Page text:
Compassion Fatigue as a Care Partner
Being a care partner can be a fulfilling but stressful role. Care partners may experience feelings of frustration and self-deprecation. Ignoring these experiences can lead to burnout, and eventually, compassion fatigue. You do not have to carry these concerns on your own; the Parkinson’s Foundation has resources to support you as a care partner.
What is compassion fatigue?
Compassion fatigue can be defined as the feelings of frustration and exhaustion when a care partner experiences self-blame and loss of energy due to caregiving (Mattioli et al., 2018). The care partner role can mean stressful and emotional situations.
As time passes, compassion fatigue may become a part of your experiences without proper mental health care. In some cases, compassion fatigue can result in giving up on the role of being a care partner.
What is the difference between compassion fatigue and care partner burnout?
Compassion fatigue is different from burnout. Care partner burnout can involve short-term moments of exhaustion that require self-care to be rejuvenated. Compassion fatigue is a long-term process that can result in major emotional distress if not treated and prevented. Compassion fatigue occurs if the care partner’s burnout is not addressed and treated.
What are signs of compassion fatigue?
Compassion fatigue can be shown through a variety of symptoms. Possible symptoms include:
- Irritability towards the person being cared for or other people in the care partner’s life. Frustration is built up within the care partner experience if there is no outlet to rest and process.
- Tiredness due to the lack of self-care. Being a care partner means giving up much of your time and energy to caring for someone. Not getting enough rest and relaxation time, can easily lead to exhaustion.
- Isolation from the person being cared for, friends and family. When a care partner is overwhelmed, they may feel the need to be alone and disconnected from those who love them.
- Insecurity with role and ability as a care partner. As compassion fatigue develops in a care partner, it is common to have feelings of failure and self-doubt.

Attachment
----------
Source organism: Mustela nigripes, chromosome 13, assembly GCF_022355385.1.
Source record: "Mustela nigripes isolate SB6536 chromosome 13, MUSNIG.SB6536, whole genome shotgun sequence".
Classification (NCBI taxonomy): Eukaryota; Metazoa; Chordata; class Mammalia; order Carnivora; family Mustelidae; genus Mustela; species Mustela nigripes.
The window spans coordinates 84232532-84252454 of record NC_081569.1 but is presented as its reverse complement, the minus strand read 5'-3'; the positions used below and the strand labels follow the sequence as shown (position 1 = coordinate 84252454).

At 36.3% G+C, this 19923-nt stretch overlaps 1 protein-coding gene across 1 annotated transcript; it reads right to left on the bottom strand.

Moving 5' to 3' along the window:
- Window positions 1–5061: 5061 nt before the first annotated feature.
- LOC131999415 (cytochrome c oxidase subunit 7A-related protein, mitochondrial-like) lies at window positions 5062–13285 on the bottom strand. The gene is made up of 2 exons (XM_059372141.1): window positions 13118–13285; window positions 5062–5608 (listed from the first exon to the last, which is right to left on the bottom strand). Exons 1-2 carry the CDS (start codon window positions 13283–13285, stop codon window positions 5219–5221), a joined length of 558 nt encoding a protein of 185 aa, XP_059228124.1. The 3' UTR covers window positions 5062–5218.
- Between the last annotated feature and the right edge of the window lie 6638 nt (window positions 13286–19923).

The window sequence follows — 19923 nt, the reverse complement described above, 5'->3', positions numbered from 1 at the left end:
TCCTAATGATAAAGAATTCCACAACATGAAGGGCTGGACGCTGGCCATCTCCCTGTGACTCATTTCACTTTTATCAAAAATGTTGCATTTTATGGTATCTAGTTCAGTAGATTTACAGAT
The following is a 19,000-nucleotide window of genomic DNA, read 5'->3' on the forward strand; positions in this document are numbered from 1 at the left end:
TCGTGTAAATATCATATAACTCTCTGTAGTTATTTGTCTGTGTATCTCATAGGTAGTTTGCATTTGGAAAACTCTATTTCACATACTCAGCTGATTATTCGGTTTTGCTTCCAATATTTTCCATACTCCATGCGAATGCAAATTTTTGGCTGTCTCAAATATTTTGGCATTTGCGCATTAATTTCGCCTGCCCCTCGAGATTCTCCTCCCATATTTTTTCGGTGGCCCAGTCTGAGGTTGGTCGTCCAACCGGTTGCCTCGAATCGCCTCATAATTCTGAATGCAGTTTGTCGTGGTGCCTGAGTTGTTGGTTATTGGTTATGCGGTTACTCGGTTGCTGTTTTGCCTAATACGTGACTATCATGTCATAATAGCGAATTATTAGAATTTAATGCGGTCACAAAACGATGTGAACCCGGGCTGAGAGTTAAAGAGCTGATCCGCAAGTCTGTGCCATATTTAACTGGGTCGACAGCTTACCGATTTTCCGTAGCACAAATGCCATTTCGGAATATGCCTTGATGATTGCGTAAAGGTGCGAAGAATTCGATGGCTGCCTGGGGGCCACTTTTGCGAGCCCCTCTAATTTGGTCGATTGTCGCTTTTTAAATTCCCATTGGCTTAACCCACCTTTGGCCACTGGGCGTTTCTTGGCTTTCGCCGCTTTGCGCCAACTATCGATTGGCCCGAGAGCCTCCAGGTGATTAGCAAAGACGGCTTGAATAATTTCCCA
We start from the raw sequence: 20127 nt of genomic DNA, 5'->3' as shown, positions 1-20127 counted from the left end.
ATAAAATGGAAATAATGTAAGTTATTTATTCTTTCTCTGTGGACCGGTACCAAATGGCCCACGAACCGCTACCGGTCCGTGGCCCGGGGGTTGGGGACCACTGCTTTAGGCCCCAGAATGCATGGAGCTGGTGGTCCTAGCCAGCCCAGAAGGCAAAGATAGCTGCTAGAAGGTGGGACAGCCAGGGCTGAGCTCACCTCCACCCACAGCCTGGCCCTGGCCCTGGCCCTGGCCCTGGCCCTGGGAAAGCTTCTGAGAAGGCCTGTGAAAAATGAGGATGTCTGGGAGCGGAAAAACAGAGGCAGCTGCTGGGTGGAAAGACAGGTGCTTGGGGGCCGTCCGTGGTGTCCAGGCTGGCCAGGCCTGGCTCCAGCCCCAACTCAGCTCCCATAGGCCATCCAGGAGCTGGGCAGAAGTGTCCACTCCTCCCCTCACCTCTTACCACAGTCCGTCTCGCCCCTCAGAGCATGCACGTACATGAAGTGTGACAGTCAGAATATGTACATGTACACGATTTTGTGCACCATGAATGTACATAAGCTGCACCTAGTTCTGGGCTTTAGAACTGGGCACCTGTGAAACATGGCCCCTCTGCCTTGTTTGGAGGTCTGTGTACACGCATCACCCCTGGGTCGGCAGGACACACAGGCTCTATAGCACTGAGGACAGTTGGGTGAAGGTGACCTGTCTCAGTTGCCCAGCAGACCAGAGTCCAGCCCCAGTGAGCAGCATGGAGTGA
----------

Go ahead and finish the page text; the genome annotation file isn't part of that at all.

Every care partner’s experience will look different, but intense feelings of exhaustion and frustration are common signs of compassion fatigue.
Preventing Compassion Fatigue
Compassion fatigue is completely preventable. It is necessary for a care partner to practice self-care. Self-care includes a range of activities, but the important aspects of self-care are rest and healthy boundaries.
Care partners should practice activities that are restful. These activities should be continual and built into a self-care plan. A self-care plan is a set of strategies and timelines for self-care. There needs to be healthy boundaries in every relationship within the care partner’s life. It is also important for care partners to develop coping skills. Coping skills are created through intentional self-care. Taking the time to work through emotions and advocate for your mental health can prevent compassion fatigue and create strong, healthy relationships.
Self-Care for Care Partners
Self-care is an important practice for every person’s life. As a care partner, it is vital for you to set aside time for self-care activities. Self-care should be personalized, so find what works for you. Try to incorporate these different types of self-care into your plan:
- Physical self-care: this could include sleep and exercise.
- Emotional self-care: reflect on your emotions by talking to a mental health professional or journaling.
- Intellectual self-care: find ways to stimulate your brain through reading or music.
- Spiritual self-care: do things that feel spiritual to you, such as practicing gratitude or prayer.
- Adventurous self-care: try new things outside of your normal routine.
- Sensory self-care: indulge in your five senses by being mindful of your surroundings.
Resources for You
You are not alone in your role as a care partner to someone with Parkinson’s disease. The Parkinson’s Foundation has many resources available to you:
- Care Partner Courses. Self-paced online courses designed with care partners in mind. We have courses on Staying Healthy as a Care Partner and What is Care Giver Burnout?
- PD Conversations. Ask experts your Parkinson’s questions and be part of a network of support. Check out our Caregiver discission group.
- In Your Area. Find resources local to your community.
- PD Library. There are factsheets, videos and books on the most important Parkinson’s topics.
The Parkinson’s Foundation wants to remind you as a care partner, you are enough. If you are experiencing compassion fatigue or burnout, it is important to take time to rest and practice self-care. Check out one of our many care partner resources to support you in your caregiving journey.
For answers to your caregiving questions or support, call our Helpline at 1-800-4PD-INFO (1-800-473-4636) or email Helpline@Parkinson.org.
Mattioli, D., Walters, L., & Cannon, E. J. (2018). Focusing on the Caregiver: Compassion Fatigue Awareness and Understanding. MedSurg Nursing, 27(5), 323–328.